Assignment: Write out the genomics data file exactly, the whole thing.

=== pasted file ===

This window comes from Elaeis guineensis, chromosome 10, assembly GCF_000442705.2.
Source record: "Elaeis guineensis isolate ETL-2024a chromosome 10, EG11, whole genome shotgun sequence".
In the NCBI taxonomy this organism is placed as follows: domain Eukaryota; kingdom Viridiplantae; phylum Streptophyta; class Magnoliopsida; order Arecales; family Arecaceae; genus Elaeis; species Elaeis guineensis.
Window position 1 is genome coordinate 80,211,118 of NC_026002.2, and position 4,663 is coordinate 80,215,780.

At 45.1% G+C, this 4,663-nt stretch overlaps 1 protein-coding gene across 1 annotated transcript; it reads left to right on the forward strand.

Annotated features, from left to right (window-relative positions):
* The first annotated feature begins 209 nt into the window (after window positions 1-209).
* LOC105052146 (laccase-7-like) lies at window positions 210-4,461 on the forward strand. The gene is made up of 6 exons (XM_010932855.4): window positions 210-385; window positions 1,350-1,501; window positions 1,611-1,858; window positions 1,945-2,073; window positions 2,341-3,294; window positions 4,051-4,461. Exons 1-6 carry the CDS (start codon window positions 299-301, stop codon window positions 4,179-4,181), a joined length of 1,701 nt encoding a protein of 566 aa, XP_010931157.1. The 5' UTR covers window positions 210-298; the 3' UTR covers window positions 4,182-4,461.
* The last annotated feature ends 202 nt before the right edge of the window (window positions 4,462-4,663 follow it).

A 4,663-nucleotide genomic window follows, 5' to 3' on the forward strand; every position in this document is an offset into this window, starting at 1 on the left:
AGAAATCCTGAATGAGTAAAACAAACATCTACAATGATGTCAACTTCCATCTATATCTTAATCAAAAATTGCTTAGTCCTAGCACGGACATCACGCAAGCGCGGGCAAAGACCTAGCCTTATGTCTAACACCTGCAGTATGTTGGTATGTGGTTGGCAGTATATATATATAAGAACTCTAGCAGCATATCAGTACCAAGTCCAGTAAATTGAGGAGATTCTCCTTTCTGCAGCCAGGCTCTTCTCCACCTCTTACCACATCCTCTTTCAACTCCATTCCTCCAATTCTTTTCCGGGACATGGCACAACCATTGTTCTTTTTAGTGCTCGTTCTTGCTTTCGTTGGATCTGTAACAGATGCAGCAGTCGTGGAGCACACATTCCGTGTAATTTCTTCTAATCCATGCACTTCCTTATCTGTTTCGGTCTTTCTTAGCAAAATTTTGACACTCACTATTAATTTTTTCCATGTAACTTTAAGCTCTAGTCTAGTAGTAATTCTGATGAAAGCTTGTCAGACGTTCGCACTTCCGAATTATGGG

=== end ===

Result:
This window comes from Elaeis guineensis, chromosome 10, assembly GCF_000442705.2.
Source record: "Elaeis guineensis isolate ETL-2024a chromosome 10, EG11, whole genome shotgun sequence".
In the NCBI taxonomy this organism is placed as follows: domain Eukaryota; kingdom Viridiplantae; phylum Streptophyta; class Magnoliopsida; order Arecales; family Arecaceae; genus Elaeis; species Elaeis guineensis.
Window position 1 is genome coordinate 80,211,118 of NC_026002.2, and position 4,663 is coordinate 80,215,780.

At 45.1% G+C, this 4,663-nt stretch overlaps 1 protein-coding gene across 1 annotated transcript; it reads left to right on the forward strand.

Annotated features, from left to right (window-relative positions):
* The first annotated feature begins 209 nt into the window (after window positions 1-209).
* LOC105052146 (laccase-7-like) lies at window positions 210-4,461 on the forward strand. The gene is made up of 6 exons (XM_010932855.4): window positions 210-385; window positions 1,350-1,501; window positions 1,611-1,858; window positions 1,945-2,073; window positions 2,341-3,294; window positions 4,051-4,461. Exons 1-6 carry the CDS (start codon window positions 299-301, stop codon window positions 4,179-4,181), a joined length of 1,701 nt encoding a protein of 566 aa, XP_010931157.1. The 5' UTR covers window positions 210-298; the 3' UTR covers window positions 4,182-4,461.
* The last annotated feature ends 202 nt before the right edge of the window (window positions 4,462-4,663 follow it).

A 4,663-nucleotide genomic window follows, 5' to 3' on the forward strand; every position in this document is an offset into this window, starting at 1 on the left:
AGAAATCCTGAATGAGTAAAACAAACATCTACAATGATGTCAACTTCCATCTATATCTTAATCAAAAATTGCTTAGTCCTAGCACGGACATCACGCAAGCGCGGGCAAAGACCTAGCCTTATGTCTAACACCTGCAGTATGTTGGTATGTGGTTGGCAGTATATATATATAAGAACTCTAGCAGCATATCAGTACCAAGTCCAGTAAATTGAGGAGATTCTCCTTTCTGCAGCCAGGCTCTTCTCCACCTCTTACCACATCCTCTTTCAACTCCATTCCTCCAATTCTTTTCCGGGACATGGCACAACCATTGTTCTTTTTAGTGCTCGTTCTTGCTTTCGTTGGATCTGTAACAGATGCAGCAGTCGTGGAGCACACATTCCGTGTAATTTCTTCTAATCCATGCACTTCCTTATCTGTTTCGGTCTTTCTTAGCAAAATTTTGACACTCACTATTAATTTTTTCCATGTAACTTTAAGCTCTAGTCTAGTAGTAATTCTGATGAAAGCTTGTCAGACGTTCGCACTTCCGAATTATGGG